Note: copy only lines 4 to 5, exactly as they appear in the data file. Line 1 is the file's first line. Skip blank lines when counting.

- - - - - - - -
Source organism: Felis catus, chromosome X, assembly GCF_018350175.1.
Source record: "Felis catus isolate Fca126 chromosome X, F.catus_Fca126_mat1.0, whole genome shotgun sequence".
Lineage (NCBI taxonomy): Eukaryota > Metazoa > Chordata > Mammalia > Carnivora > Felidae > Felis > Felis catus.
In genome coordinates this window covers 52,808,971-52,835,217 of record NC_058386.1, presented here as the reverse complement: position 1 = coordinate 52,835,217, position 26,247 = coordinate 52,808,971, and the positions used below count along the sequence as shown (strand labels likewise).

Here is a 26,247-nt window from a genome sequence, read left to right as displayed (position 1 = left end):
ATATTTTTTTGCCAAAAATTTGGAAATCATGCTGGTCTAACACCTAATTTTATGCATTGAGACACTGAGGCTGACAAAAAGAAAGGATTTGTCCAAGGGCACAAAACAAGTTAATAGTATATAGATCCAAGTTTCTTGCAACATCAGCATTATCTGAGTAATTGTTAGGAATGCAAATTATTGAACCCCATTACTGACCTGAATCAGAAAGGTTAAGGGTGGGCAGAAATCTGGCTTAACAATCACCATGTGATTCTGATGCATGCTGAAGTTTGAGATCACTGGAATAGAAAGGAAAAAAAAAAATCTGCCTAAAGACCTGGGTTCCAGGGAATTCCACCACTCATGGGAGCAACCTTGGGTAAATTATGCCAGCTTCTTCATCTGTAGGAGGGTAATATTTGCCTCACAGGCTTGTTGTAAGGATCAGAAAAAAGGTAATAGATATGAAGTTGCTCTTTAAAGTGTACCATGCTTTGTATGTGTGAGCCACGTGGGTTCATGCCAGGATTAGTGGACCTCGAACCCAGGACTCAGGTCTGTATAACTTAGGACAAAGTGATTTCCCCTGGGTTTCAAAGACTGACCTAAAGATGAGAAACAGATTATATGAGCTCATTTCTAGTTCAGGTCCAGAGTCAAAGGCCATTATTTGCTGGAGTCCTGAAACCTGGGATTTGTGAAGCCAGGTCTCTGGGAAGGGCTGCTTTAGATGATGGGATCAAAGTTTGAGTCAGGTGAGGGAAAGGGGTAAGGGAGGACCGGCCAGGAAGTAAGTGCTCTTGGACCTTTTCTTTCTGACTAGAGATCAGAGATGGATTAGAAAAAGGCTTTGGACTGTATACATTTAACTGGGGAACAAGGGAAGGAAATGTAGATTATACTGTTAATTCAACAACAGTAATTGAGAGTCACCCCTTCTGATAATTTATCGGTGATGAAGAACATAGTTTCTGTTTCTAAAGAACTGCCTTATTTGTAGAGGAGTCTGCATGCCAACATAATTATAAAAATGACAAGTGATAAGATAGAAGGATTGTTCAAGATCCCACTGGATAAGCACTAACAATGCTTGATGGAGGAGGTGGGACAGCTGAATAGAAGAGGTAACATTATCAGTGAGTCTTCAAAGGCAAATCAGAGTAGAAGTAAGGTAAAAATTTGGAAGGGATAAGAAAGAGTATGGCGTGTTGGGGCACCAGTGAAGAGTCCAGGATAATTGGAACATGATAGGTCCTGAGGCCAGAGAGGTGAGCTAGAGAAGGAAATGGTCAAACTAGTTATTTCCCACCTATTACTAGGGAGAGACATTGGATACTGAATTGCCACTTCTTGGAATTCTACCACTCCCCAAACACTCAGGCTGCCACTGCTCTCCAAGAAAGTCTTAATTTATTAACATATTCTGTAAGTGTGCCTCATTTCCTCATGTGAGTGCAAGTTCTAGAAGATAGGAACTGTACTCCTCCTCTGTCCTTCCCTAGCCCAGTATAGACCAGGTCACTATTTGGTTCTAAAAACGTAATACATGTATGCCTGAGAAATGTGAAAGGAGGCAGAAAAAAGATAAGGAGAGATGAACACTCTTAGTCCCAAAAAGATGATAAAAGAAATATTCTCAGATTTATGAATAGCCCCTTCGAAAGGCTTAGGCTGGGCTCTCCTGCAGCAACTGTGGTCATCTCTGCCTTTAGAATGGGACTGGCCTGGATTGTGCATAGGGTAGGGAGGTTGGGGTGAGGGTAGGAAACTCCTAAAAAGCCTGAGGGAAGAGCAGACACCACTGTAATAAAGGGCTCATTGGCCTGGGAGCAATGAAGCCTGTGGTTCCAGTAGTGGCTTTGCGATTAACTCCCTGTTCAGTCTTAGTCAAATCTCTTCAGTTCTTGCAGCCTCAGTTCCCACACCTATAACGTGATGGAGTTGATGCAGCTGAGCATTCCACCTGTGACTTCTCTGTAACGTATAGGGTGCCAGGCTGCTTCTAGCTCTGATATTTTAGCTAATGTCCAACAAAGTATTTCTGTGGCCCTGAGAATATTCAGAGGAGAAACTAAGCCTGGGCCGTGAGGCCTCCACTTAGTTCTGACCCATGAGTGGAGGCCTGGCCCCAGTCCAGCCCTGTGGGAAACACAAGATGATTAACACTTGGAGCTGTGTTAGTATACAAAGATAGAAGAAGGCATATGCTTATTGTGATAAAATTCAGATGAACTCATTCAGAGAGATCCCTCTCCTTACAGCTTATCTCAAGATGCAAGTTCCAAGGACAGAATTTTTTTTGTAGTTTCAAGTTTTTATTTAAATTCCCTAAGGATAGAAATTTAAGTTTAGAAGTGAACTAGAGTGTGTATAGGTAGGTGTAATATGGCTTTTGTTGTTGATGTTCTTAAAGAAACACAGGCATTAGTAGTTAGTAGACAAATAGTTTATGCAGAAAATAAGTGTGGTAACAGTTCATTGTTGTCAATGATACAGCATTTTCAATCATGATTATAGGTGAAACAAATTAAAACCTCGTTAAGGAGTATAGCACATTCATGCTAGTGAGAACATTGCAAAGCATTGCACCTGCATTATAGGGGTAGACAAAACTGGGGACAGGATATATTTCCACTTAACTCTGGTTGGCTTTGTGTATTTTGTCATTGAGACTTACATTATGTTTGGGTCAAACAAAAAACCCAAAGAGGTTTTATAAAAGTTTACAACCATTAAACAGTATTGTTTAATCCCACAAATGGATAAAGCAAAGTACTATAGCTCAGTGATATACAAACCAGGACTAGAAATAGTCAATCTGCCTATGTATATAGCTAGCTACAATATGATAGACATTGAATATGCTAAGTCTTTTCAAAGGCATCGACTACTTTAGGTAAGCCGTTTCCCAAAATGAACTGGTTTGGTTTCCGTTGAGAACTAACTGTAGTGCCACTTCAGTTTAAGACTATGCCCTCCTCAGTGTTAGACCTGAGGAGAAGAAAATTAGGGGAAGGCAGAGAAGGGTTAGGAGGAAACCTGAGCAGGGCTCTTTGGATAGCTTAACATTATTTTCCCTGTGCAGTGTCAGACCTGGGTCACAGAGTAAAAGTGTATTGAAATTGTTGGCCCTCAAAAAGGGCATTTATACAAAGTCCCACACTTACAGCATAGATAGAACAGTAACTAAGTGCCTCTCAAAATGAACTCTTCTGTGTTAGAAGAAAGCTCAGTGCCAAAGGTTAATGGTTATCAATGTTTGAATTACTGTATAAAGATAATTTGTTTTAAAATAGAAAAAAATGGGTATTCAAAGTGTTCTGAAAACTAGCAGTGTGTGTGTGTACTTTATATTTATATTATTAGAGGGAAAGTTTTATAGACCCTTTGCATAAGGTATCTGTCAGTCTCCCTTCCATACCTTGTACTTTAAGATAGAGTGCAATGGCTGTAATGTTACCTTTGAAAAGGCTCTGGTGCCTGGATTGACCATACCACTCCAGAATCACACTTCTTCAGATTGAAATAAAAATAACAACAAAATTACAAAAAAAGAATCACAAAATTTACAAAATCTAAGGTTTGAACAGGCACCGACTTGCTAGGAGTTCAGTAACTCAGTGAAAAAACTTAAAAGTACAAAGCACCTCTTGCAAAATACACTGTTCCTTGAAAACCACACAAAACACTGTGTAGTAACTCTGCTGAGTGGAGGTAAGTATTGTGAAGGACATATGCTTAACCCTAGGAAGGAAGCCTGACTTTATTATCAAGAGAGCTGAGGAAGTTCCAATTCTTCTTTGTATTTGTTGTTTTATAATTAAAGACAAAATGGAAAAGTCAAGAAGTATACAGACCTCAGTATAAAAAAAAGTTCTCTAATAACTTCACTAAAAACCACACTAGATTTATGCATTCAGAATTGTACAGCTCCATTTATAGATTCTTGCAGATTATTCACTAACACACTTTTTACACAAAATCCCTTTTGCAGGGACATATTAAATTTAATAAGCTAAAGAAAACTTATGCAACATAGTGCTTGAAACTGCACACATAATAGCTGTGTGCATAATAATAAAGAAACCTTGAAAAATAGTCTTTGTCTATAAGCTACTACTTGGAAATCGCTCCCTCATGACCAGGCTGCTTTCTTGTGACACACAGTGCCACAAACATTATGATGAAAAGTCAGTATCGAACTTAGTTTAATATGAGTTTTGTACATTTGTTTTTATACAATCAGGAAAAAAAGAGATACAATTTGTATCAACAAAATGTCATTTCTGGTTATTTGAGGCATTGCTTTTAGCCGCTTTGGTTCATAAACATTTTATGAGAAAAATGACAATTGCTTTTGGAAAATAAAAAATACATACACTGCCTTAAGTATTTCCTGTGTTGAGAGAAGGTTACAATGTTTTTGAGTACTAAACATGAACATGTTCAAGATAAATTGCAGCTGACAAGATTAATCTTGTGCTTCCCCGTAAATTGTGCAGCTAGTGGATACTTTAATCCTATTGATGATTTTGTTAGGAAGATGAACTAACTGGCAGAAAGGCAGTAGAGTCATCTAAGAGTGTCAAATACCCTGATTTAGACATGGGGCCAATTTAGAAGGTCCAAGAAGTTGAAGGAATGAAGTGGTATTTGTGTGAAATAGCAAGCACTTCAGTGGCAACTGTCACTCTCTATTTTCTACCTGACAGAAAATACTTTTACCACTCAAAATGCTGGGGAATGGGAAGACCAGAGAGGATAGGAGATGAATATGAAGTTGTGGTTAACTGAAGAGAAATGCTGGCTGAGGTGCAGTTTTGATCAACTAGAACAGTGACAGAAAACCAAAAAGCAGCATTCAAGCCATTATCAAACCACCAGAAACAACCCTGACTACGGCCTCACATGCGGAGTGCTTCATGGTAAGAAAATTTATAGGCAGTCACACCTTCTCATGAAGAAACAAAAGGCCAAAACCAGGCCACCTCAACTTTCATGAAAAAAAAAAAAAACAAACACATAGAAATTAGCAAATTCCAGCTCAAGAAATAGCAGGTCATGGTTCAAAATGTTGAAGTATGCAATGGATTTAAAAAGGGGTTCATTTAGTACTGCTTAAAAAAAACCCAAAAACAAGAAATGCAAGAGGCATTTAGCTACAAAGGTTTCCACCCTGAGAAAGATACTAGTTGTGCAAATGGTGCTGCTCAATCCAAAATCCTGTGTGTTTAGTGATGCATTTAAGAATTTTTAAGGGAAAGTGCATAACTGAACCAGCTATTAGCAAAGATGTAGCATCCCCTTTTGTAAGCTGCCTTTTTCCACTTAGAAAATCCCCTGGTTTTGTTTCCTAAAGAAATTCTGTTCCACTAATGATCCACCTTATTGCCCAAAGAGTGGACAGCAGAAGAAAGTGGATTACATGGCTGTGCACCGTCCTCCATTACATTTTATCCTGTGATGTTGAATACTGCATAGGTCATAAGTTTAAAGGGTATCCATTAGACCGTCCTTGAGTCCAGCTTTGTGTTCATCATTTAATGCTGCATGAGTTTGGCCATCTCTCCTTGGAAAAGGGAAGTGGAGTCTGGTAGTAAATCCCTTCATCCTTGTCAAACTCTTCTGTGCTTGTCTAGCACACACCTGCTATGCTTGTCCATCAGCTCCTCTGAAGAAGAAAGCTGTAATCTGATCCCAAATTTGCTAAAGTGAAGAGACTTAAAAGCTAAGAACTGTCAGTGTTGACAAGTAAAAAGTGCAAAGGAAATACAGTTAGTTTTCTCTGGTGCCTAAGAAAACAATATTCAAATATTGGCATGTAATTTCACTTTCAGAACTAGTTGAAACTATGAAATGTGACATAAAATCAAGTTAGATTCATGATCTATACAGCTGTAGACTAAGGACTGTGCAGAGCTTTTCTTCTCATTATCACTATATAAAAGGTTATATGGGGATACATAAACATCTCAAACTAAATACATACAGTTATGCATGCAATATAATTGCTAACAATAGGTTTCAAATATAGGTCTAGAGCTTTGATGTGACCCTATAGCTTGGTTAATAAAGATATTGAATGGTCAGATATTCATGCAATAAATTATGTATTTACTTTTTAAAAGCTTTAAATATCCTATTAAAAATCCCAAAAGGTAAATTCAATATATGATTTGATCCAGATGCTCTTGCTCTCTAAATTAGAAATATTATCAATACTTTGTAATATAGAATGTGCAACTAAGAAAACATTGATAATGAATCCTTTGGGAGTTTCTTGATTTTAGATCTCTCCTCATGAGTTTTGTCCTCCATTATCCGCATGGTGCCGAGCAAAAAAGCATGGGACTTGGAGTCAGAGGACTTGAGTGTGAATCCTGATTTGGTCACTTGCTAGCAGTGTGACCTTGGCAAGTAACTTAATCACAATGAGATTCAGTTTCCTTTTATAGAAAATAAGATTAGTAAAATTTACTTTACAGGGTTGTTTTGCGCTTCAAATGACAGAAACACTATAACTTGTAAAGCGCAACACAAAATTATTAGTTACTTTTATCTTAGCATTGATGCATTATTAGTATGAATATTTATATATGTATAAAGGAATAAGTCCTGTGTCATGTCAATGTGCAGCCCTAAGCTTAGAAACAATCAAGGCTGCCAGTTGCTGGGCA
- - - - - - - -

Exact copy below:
In genome coordinates this window covers 52,808,971-52,835,217 of record NC_058386.1, presented here as the reverse complement: position 1 = coordinate 52,835,217, position 26,247 = coordinate 52,808,971, and the positions used below count along the sequence as shown (strand labels likewise).

Here is a 26,247-nt window from a genome sequence, read left to right as displayed (position 1 = left end):